Mohler on Jesusanity

Often the call is heard within Christian circles that we need to be “red-letter Christians”. What is probably meant by this is we need to primarily focus on Jesus’ actual words in the Gospels. That is, the things He taught during his 3-year ministry in Palestine.

Focus on these words more than the words in the rest of the New Testament. Words written through the inspiration of the Holy Spirit (who by the way Jesus sent). What is conveniently forgotten is that the “red-letters” were also written under the inspiration of the same Spirit.

What this call translates to in our modern world after it gets sifted through a couple of political filters is that we need to focus on issues such as helping the poor (with nary a regard for prudence) and/or rescuing the environment from our predations (regardless of other considerations).

Other topics which are deemed more personal like abortion and homosexuality are left by the wayside since allegedly Jesus didn’t address them in those infamous red-letters. Again what is forgotten is that the Spirit whom Jesus sent inspired Paul to reiterate the fact that homosexuality is abomination in God’s sight, so in effect Jesus did address this “issue”.

As for abortion (the murder of one’s own child), it doesn’t take a seminary degree to realize where Jesus stands on murder, much less infanticide.

Dr. Mohler posted on the conflict between this brand of spirituality as it stands in contrast with biblical Christianity.

“Christianity vs. Jesusanity — The Postmodern Temptation”

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Did Martin Luther change Diapers?

With the gender role brouhaha that this post spawned, it seemed good to link up this post from the folks over at “The Silent Holocron” (gotta love the obscure Star Wars reference),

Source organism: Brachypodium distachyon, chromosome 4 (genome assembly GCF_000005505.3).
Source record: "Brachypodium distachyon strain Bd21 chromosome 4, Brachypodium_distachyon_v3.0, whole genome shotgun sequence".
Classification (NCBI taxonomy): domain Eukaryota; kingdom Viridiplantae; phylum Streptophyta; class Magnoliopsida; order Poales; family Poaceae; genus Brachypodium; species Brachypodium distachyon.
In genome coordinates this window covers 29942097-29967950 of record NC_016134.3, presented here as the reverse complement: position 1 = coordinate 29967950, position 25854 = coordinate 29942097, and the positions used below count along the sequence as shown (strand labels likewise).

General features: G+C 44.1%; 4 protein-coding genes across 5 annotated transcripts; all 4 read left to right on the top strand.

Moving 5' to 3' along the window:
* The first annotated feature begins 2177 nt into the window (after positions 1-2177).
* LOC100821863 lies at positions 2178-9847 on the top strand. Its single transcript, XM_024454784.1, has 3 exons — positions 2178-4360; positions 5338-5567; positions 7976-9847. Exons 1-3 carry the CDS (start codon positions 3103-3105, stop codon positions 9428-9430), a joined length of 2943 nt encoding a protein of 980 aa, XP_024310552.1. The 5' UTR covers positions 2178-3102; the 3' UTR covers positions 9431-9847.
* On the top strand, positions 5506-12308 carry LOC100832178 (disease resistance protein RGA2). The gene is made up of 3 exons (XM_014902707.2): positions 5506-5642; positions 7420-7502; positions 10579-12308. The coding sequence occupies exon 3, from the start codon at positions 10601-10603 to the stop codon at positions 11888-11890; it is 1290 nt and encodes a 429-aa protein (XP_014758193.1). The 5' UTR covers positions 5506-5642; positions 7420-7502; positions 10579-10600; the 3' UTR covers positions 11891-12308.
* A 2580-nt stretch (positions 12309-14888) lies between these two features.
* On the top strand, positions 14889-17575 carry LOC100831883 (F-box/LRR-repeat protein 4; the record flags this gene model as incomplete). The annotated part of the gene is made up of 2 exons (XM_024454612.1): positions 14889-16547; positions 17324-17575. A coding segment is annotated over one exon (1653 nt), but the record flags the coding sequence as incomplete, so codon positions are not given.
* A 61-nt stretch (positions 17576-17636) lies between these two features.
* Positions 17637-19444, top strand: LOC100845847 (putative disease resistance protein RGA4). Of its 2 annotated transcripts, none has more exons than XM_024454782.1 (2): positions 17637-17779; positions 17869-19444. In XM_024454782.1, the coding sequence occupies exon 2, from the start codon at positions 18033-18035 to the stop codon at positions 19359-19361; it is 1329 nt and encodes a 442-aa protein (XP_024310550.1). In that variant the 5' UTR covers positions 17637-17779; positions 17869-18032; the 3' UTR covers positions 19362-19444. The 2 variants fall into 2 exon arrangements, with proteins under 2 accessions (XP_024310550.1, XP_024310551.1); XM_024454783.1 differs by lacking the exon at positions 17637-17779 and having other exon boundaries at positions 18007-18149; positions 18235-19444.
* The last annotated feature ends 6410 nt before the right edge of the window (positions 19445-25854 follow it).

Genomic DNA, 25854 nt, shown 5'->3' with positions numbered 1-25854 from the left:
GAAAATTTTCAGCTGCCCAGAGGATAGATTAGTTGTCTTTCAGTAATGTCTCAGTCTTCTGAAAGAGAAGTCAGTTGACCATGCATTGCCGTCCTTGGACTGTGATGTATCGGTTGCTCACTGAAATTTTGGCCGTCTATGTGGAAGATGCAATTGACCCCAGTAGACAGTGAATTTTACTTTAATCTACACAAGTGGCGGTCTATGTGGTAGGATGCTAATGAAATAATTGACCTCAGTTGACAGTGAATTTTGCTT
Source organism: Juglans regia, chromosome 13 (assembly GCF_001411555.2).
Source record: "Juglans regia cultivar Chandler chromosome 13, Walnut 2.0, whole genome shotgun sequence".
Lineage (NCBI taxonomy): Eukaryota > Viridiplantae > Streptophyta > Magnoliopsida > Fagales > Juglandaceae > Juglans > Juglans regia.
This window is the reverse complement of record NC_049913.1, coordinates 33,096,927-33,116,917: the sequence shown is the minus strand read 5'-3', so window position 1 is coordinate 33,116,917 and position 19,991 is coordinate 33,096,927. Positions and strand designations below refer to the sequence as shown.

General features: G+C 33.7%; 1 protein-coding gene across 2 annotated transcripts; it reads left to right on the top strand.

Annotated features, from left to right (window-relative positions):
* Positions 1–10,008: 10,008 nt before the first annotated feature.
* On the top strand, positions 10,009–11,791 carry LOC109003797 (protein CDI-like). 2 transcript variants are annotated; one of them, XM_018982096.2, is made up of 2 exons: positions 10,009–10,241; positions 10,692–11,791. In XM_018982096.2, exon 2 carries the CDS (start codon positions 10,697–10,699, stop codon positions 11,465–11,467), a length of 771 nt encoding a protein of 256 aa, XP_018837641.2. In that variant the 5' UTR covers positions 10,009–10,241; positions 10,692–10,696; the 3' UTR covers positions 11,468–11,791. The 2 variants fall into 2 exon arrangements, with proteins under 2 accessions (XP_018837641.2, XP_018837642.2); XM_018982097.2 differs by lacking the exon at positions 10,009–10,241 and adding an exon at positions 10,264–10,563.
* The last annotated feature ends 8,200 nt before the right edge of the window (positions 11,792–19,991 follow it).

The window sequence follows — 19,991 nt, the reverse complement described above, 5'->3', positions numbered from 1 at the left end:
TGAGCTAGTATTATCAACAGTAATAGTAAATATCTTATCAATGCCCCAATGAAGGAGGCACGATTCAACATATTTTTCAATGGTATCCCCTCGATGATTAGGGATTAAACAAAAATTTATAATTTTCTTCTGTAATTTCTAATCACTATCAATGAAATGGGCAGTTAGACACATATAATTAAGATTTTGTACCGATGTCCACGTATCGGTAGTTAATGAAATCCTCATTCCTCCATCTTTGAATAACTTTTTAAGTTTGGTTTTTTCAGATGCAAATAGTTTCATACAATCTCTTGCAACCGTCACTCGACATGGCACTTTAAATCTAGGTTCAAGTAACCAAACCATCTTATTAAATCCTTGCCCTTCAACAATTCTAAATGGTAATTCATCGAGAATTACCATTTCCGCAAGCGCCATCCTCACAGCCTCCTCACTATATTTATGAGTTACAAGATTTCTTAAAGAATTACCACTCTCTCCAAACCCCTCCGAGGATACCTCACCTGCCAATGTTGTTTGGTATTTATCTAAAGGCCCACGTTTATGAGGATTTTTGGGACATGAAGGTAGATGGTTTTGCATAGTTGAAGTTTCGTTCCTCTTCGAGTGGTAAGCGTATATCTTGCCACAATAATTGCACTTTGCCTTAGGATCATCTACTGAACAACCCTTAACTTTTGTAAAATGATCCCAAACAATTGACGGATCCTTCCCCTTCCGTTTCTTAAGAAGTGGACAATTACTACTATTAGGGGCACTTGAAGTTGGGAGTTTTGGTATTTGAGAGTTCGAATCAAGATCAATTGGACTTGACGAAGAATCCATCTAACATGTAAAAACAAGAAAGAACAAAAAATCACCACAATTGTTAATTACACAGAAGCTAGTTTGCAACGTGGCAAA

Changing Diapers to the Glory of God”

In the post you’ll find a lengthy quote from one Martin Luther which I think relevant to the discussion.

What the man’s attitude should be (according to Luther) in regards to the so-called drudgeries of fatherhood,

O God, because I am certain that thou hast created me as a man and hast from my body begotten this child, I also know for a certainty that it meets with thy perfect pleasure. I confess to thee that I am not worthy to rock the little babe or wash its diapers, or to be entrusted with the care of the child and its mother. How is it that I, without any merit, have come to this distinction of being certain that I am serving thy creature and thy most precious will? O how gladly will I do so, though the duties should be even more insignificant and despised. Neither frost nor heat, neither drudgery nor labour, will distress or dissuade me, for I am certain that it is thus pleasing in thy sight.

Then the woman’s to the so-called drudgeries of motherhood,

A wife too should regard her duties in the same light, as she suckles the child, rocks and bathes it, and cares for it in other ways; and as she busies herself with other duties and renders help and obedience to her husband. These are truly golden and noble works. . . .

On a personal note, I once was that guy that proclaimed “Never will I change a diaper” only to do it (happily I might add, though I’ve been slacking as of late) after our son was born.